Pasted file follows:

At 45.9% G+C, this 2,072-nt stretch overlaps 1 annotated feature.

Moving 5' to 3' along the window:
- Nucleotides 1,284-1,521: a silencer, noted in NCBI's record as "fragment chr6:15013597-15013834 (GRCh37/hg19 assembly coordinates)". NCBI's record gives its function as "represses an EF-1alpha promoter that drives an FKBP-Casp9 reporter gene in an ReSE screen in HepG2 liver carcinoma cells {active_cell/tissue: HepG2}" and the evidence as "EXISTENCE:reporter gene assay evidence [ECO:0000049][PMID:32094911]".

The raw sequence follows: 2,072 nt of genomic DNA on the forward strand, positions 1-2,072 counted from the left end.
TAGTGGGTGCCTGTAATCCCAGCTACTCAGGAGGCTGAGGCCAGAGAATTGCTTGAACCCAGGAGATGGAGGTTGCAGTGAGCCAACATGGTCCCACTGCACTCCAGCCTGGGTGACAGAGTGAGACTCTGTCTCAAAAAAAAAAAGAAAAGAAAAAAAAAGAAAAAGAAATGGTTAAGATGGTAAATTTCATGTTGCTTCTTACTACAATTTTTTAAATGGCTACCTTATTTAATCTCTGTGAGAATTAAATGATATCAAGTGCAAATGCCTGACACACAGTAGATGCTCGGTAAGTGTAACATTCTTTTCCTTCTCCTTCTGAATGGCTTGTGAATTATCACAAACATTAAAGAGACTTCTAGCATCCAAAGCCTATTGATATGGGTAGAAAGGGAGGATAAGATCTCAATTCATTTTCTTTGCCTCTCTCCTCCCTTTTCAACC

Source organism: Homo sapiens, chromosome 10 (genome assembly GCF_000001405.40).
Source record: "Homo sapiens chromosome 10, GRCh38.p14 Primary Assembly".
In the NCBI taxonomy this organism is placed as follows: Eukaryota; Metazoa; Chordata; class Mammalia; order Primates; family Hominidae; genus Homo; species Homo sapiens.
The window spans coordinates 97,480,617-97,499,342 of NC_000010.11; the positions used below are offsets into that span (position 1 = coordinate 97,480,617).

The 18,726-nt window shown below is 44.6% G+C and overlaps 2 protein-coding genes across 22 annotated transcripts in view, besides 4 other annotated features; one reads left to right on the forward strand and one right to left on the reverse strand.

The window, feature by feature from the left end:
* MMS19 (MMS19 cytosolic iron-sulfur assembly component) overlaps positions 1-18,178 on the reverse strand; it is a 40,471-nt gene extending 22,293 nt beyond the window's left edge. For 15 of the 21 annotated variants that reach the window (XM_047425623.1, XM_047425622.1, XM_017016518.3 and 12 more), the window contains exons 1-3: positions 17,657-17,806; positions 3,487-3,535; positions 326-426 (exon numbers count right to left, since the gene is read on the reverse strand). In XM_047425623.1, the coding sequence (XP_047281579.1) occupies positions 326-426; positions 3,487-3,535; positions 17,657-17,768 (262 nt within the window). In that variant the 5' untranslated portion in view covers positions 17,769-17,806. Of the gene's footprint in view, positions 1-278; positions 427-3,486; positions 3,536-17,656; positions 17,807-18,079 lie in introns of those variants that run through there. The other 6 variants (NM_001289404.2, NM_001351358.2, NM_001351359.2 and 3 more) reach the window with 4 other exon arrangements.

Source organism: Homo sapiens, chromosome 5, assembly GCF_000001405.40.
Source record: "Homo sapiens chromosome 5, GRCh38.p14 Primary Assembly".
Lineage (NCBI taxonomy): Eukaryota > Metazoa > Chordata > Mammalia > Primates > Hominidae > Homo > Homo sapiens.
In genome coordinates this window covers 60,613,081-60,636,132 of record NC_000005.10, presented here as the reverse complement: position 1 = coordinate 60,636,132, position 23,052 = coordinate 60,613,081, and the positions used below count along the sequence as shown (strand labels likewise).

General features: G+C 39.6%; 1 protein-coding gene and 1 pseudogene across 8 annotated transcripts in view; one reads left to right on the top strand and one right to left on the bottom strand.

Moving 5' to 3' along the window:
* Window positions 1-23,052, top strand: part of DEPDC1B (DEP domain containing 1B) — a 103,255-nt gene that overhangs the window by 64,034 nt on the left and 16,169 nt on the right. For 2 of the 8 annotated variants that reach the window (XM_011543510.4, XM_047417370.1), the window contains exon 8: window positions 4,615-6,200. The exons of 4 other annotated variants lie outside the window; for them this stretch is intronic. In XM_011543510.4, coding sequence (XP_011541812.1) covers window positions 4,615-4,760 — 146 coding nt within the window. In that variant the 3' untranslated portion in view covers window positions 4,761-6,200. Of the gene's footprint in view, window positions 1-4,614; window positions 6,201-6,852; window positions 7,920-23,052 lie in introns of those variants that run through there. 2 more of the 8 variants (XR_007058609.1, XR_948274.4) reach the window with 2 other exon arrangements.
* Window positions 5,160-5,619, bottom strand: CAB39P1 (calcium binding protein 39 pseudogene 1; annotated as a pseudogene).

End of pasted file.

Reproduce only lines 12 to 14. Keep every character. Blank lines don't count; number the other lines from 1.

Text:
* MMS19 (MMS19 cytosolic iron-sulfur assembly component) overlaps positions 1-18,178 on the reverse strand; it is a 40,471-nt gene extending 22,293 nt beyond the window's left edge. For 15 of the 21 annotated variants that reach the window (XM_047425623.1, XM_047425622.1, XM_017016518.3 and 12 more), the window contains exons 1-3: positions 17,657-17,806; positions 3,487-3,535; positions 326-426 (exon numbers count right to left, since the gene is read on the reverse strand). In XM_047425623.1, the coding sequence (XP_047281579.1) occupies positions 326-426; positions 3,487-3,535; positions 17,657-17,768 (262 nt within the window). In that variant the 5' untranslated portion in view covers positions 17,769-17,806. Of the gene's footprint in view, positions 1-278; positions 427-3,486; positions 3,536-17,656; positions 17,807-18,079 lie in introns of those variants that run through there. The other 6 variants (NM_001289404.2, NM_001351358.2, NM_001351359.2 and 3 more) reach the window with 4 other exon arrangements.

Source organism: Homo sapiens, chromosome 5, assembly GCF_000001405.40.
Source record: "Homo sapiens chromosome 5, GRCh38.p14 Primary Assembly".